Voting in person will prevent your vote being possibly stolen by a mail ballot falsely cast in your name and ensure the integrity and reliability of the election results
As America continues to sink into an abyss of chaos, arson and looting—the last thing it needs are further protests across America or legal actions by teams representing either Republicans or Democrats challenging the election results on November 3, 2020.
The best way to stop these disasters happening is by voting in person—not by mail.
It is therefore disturbing to see the Washington Post giving the following advice to its readers in a panel headed ”Election 2020: What to know”
This panel is prominently positioned below a Washington Post article dated August 17th headlined: “State officials rush to shore up confidence in Nov. 3 election as voters express new fears about mail voting”.
The article itself contains the following statements:
- “Absentee voting has become so common that in 34 states and the District, any voter can ask for an absentee ballot, even if the voter is physically able to vote in person on Election Day, a practice called “no-excuse absentee voting.”
- As the use of absentee voting evolved, election officials began referring to the practice with other terms, such as “advanced ballots,” “mailed ballots,” “vote-by-mail ballots” and “mail ballots,” according to the National Conference of State Legislatures (NCSL).
- Some states prefer to call it “mail-in voting” rather than “absentee voting,” because voters will be mailed a ballot regardless of whether they are in town or “absent” from their polling precinct on Election Day.
- Why are there so many terms? It’s a result of a decentralized election administration system in the United States, in which each state sets its own rules on how to conduct elections, experts say. And each state’s rules and regulations around absentee voting vary.
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“Absentee voting”: Requiring the voter to expressly request ballot papers be posted to him—is very different from “mail–in voting” : The unsolicited mail out of ballot papers addressed to individual voters where they may no longer live or maybe deceased—easily capable of being harvested and illegally completed.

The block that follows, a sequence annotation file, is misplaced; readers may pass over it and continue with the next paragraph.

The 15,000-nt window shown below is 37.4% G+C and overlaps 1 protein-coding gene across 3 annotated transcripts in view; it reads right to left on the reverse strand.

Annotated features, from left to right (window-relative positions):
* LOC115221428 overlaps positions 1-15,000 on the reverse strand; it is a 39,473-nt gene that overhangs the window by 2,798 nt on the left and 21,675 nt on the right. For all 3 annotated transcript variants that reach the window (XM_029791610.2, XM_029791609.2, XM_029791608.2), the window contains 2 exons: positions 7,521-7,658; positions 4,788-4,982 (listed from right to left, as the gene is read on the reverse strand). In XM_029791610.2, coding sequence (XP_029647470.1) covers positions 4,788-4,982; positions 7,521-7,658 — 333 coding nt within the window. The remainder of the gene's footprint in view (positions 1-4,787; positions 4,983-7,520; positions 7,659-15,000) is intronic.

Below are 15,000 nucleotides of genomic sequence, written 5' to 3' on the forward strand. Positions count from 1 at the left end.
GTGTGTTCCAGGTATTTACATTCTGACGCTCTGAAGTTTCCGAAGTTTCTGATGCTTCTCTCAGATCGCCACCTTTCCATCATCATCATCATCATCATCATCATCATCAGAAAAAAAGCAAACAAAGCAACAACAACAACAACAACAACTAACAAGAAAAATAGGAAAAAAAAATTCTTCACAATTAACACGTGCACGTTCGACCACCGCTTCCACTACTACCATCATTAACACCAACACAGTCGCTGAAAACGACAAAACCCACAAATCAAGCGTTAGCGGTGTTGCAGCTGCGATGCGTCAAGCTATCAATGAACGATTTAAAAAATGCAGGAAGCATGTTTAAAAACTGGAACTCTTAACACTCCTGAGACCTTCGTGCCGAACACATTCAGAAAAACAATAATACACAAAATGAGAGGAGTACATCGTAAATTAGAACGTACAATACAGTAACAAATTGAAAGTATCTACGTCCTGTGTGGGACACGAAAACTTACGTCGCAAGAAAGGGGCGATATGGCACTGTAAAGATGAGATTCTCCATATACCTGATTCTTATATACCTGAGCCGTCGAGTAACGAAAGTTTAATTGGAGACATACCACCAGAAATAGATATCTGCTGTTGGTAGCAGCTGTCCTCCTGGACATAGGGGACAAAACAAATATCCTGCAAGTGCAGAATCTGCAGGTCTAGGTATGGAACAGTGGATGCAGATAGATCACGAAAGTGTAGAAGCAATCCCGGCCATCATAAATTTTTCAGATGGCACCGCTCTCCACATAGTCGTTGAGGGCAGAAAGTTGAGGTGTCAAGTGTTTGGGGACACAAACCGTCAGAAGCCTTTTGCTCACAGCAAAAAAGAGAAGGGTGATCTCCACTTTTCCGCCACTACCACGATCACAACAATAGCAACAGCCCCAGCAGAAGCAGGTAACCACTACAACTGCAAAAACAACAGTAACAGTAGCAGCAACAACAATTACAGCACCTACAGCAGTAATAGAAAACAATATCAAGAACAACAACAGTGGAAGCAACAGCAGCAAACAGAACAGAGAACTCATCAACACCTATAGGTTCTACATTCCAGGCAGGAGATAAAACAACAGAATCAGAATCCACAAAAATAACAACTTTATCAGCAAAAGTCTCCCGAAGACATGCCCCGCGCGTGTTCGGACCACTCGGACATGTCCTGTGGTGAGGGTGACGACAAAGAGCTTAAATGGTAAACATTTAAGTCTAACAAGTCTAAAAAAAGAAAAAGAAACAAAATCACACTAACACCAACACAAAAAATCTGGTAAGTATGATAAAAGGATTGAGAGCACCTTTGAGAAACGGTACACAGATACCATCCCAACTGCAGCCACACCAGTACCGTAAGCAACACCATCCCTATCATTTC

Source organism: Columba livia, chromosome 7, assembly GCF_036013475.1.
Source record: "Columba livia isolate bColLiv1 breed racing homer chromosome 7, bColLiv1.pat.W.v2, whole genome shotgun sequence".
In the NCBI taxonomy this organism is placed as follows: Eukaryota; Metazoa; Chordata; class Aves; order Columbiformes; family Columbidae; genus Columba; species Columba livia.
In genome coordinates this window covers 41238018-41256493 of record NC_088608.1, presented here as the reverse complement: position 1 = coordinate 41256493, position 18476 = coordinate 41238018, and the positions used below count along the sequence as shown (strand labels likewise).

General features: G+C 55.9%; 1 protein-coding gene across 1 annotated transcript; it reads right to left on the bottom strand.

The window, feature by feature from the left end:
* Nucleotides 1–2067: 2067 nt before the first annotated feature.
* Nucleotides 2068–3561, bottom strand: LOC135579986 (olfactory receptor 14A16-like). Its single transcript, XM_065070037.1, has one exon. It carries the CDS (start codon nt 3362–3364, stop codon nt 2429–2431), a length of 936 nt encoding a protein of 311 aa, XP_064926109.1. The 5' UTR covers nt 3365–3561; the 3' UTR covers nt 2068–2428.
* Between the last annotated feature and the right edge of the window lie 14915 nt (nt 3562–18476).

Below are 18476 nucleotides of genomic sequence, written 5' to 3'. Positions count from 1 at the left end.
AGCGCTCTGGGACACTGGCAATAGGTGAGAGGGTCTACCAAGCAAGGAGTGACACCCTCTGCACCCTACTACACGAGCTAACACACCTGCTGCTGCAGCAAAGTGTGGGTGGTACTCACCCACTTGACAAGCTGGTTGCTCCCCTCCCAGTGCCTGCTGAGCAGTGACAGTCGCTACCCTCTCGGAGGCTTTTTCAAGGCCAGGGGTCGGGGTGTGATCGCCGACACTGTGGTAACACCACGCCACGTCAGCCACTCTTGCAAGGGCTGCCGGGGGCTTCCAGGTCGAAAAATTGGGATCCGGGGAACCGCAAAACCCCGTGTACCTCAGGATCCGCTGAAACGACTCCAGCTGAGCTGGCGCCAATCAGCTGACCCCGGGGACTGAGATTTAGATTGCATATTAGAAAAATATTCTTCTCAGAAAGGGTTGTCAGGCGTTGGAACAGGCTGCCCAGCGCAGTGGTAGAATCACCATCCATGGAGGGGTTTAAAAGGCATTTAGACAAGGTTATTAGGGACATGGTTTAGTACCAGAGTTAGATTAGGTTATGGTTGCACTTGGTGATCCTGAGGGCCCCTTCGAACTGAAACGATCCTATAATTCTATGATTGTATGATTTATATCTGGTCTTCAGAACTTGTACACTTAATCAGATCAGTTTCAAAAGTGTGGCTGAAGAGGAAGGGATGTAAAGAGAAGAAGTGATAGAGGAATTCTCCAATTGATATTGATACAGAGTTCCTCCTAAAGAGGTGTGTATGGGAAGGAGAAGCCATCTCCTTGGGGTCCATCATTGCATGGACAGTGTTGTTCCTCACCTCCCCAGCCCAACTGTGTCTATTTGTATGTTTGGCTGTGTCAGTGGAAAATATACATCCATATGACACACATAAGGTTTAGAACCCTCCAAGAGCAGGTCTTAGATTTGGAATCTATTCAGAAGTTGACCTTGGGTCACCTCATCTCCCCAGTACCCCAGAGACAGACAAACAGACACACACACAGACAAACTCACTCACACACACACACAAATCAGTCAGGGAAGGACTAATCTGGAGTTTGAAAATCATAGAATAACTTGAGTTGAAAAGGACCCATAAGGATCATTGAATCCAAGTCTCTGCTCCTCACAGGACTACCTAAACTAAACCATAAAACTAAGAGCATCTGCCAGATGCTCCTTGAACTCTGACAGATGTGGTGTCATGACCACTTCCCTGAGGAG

Voter fraud can also occur in the case of absentee voting.
Judicial Watch President Tom Fitton’s Testimony before the United States House of Representatives Judiciary Committee’s Subcommittee on the Constitution, Civil Rights, and Civil Liberties on June 3, 2020 gave these examples:
“In 2019, an Oakland County clerk outside Detroit, Michigan was charged with illegally altering 193 absentee ballots. A Minneapolis, Minnesota man was charged with helping 13 others falsify absentee ballots ahead of the 2018 election. In 2017, a Dallas County, Texas man was convicted after 700 mail-in ballots were witnessed and signed by a fictitious person. And recently in North Carolina’s 9th Congressional District race, a scheme was run to steal 1,200 absentee ballots and fill them out, in a race that was decided by only 900 votes.”
Only 61.4 percent of the voting-age population voted in 2016—similar to 2012.
A 2019 Gallup poll found only 4 in 10 Americans expressed confidence in the honesty of elections in the country—while 6 did not.
Voting in person will prevent your vote being possibly stolen by a mail ballot falsely cast in your name and ensure the integrity and reliability of the election results.